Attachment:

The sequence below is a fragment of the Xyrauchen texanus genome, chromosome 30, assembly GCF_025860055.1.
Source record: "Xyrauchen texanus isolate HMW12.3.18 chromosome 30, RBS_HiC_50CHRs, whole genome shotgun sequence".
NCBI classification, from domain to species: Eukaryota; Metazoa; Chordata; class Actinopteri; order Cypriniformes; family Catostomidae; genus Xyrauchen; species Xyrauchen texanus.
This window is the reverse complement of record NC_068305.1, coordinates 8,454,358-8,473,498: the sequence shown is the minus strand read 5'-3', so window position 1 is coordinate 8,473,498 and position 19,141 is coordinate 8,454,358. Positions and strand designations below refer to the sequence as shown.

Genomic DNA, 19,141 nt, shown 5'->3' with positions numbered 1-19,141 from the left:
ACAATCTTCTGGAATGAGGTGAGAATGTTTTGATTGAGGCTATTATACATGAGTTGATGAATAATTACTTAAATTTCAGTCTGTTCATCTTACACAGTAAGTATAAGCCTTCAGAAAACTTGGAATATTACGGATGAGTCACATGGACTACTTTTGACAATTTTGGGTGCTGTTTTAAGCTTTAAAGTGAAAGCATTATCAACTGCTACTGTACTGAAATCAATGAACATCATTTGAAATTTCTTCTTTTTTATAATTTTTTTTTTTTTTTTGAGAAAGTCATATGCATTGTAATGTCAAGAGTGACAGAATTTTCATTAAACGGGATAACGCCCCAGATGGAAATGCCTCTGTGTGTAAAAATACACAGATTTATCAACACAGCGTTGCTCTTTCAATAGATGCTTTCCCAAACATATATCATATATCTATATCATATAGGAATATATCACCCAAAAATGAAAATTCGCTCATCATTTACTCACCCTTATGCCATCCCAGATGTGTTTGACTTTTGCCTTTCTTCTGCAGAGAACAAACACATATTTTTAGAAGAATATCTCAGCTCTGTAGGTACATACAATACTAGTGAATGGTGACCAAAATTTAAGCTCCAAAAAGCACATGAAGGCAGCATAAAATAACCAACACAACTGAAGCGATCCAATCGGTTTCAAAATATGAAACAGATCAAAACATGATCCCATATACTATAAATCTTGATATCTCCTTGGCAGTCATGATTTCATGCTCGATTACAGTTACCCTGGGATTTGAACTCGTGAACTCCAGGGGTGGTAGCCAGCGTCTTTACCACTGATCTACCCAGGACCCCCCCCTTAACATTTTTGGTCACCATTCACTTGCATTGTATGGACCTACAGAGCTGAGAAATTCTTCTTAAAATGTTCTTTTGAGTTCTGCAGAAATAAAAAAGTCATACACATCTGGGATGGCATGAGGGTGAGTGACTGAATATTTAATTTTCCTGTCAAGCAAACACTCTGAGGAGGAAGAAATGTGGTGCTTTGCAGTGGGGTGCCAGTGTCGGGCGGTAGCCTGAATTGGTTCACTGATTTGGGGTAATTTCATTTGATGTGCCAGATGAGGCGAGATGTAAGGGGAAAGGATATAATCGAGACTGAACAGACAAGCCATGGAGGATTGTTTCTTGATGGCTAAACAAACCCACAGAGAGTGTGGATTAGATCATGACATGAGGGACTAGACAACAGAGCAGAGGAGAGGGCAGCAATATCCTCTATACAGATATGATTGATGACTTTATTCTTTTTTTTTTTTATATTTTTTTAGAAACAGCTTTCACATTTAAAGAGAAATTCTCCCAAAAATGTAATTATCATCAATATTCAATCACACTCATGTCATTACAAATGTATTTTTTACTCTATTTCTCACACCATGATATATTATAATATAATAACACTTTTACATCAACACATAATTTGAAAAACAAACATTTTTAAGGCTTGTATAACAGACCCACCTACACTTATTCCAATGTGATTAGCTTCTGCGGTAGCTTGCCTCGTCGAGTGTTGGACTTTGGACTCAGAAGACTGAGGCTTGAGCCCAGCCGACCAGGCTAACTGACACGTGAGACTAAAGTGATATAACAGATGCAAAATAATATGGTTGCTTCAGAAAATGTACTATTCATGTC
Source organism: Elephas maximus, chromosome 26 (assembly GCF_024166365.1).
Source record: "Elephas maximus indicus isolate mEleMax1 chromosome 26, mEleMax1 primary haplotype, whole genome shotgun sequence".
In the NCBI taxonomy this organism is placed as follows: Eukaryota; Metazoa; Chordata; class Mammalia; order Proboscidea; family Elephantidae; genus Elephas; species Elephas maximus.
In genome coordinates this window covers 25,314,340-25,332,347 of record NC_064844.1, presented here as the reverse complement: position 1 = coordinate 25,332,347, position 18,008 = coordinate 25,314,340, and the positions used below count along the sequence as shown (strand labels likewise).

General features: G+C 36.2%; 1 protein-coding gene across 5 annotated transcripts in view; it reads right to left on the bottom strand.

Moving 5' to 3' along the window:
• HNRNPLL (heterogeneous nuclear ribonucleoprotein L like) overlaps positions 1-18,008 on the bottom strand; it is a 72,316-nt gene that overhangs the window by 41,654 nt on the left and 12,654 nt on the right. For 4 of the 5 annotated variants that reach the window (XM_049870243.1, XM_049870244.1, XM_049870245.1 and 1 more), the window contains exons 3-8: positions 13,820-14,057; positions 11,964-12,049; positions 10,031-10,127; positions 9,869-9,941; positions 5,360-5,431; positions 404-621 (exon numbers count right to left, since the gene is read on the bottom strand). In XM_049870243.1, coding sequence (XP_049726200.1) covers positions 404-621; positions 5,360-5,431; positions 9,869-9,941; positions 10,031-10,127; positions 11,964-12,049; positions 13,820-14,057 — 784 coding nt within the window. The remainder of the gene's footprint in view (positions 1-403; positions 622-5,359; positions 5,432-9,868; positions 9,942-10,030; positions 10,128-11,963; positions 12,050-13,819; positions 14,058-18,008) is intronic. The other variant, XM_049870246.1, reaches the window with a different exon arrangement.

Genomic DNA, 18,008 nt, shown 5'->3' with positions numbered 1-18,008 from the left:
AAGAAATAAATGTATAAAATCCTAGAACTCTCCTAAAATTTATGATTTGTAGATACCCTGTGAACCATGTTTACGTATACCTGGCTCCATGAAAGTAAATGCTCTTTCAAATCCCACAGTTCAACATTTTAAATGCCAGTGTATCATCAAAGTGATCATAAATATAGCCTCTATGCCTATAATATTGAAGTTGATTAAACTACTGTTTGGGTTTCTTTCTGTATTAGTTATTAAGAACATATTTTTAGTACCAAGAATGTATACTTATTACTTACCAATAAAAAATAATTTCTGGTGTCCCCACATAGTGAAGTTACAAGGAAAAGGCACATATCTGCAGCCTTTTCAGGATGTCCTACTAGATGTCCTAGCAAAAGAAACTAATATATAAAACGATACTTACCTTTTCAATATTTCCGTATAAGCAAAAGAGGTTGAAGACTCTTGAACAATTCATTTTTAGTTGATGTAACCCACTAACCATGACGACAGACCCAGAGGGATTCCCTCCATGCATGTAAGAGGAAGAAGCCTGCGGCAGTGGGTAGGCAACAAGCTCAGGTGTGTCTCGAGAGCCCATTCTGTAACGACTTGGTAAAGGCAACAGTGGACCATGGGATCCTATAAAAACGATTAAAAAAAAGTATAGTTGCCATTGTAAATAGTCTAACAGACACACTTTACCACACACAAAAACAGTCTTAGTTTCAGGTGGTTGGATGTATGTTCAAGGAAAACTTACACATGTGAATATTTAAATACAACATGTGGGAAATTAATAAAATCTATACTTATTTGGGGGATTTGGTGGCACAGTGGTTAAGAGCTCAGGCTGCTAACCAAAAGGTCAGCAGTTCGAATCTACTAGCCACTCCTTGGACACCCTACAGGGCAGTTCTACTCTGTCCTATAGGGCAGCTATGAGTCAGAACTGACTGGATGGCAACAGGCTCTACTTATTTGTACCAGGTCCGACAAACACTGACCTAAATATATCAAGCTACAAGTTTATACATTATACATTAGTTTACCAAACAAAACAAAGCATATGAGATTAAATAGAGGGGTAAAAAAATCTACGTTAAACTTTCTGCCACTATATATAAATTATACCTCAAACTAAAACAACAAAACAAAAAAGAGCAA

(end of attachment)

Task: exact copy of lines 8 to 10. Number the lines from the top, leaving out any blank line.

Source record: "Elephas maximus indicus isolate mEleMax1 chromosome 26, mEleMax1 primary haplotype, whole genome shotgun sequence".
In the NCBI taxonomy this organism is placed as follows: Eukaryota; Metazoa; Chordata; class Mammalia; order Proboscidea; family Elephantidae; genus Elephas; species Elephas maximus.
In genome coordinates this window covers 25,314,340-25,332,347 of record NC_064844.1, presented here as the reverse complement: position 1 = coordinate 25,332,347, position 18,008 = coordinate 25,314,340, and the positions used below count along the sequence as shown (strand labels likewise).